It’s been a big week for helmsman ScoMo, who urges a scurvy crew to make the Coalition boat go faster, according to Laura Tingle.
Playing an average suburban joe, Trumpista Morrison, whom Maureen Dowd notes in The NY Times, is devoted to The Donald, apes his mentor by affecting a fair dinkum vernacular and a daggy baseball cap to match.
Carn the Sharks!
Morrison claims Monday, in The New York Times, “many people in both the US and Australia feel left behind by the powerful economic forces of globalisation, which have brought massive wealth to some but left others feeling poorer and disenfranchised.” What he skips is his own role in the advocacy, implementation and local design of this process.
He could confess his own role in opposing 26 times, calls for a Royal Commission into banking, a key agent of the very forces, which, he hypocritically implies, he will mitigate. Similarly, he has opposed raising the minimum wage, the age pension, penalty rates, Newstart and insists on referring to tax as a burden and welfare as a safety-net.
What he won’t do is acknowledge that Donald Trump has done nothing to allay the concerns of his supporters. And even less to make decisions to improve their lives.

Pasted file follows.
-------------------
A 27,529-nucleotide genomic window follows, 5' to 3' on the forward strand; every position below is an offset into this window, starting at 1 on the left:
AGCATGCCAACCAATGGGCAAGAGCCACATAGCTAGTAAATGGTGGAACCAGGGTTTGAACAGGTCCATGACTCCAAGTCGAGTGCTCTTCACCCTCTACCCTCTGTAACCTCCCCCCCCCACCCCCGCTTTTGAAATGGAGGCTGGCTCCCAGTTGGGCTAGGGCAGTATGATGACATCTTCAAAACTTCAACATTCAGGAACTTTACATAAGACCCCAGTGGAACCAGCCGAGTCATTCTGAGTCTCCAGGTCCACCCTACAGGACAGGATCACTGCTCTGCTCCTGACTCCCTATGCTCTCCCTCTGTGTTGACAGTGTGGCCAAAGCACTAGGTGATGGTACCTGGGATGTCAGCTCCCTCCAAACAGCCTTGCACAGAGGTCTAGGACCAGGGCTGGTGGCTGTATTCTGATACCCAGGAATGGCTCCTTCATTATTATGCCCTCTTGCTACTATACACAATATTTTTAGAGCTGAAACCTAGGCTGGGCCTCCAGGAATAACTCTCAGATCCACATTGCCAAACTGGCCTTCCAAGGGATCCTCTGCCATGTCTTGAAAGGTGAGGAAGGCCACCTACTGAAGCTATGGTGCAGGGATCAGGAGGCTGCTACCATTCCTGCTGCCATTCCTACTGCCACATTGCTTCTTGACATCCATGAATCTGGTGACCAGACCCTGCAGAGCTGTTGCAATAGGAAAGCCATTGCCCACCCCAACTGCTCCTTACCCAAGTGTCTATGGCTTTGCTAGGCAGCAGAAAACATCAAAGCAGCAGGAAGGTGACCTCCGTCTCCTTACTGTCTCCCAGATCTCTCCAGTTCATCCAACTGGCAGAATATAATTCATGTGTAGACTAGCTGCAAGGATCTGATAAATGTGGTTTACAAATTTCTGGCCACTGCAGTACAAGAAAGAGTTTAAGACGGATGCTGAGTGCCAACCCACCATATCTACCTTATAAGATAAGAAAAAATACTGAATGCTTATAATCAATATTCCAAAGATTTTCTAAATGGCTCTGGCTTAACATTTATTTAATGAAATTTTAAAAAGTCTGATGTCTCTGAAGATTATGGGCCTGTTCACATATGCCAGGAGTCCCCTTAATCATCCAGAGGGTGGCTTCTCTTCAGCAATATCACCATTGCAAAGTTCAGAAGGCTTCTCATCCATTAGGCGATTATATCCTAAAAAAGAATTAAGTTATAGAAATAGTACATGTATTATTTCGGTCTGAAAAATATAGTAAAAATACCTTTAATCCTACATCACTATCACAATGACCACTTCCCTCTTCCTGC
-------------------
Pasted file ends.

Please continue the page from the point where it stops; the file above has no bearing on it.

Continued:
Above all he is a big fan of what he fawningly praises as Donald Trump’s practicality. Trump? Practical? It’s an impossible oxymoron. Yet, inspired by Abbott’s you-beaut barnacle removal of 2014, ScoMo’s trimming our ship of state. But not before he’s got a Crosby-Textor dead cat or two on the table and a handy, grandstanding opportunity.
Thirty inquiries have been held into aged care since Bronwyn Bishop’s kerosene bath scandal of 1997. Yet Morrison’s blitzing the airwaves, Monday; announcing a brand new Royal Commission. Oddly, his Minister for Senior Australians and Aged Care, Ken Wyatt, tells the ABC that a Royal Commission would be a waste of time and money.
The Great Strawberry terror crisis of 2018 is a godsend to Morrison the grandstander.
“We have a real issue going on here … I’m not going to get distracted … I’m going to stay 100 per cent focused on those issues.” Not the real issues – such as energy- climate – education – the rise of China’s global influence and an increasingly erratic US foreign policy ; Irrigation, drought, or our growing economic inequality which sees wages frozen and profits soaring – all risks to his government.
Liberal and National parties snub their electorates on climate change and on inadequate regional services in their stampede to heed the wishes of mining.
Outside metropolitan areas, both Coalition partners now depend on miners and not farmers in their electorate for funds and ideas. The Coalition also ignores country voters’ concerns – climate change, NBN, rural poverty including substandard, cut-down or run-down health and education services.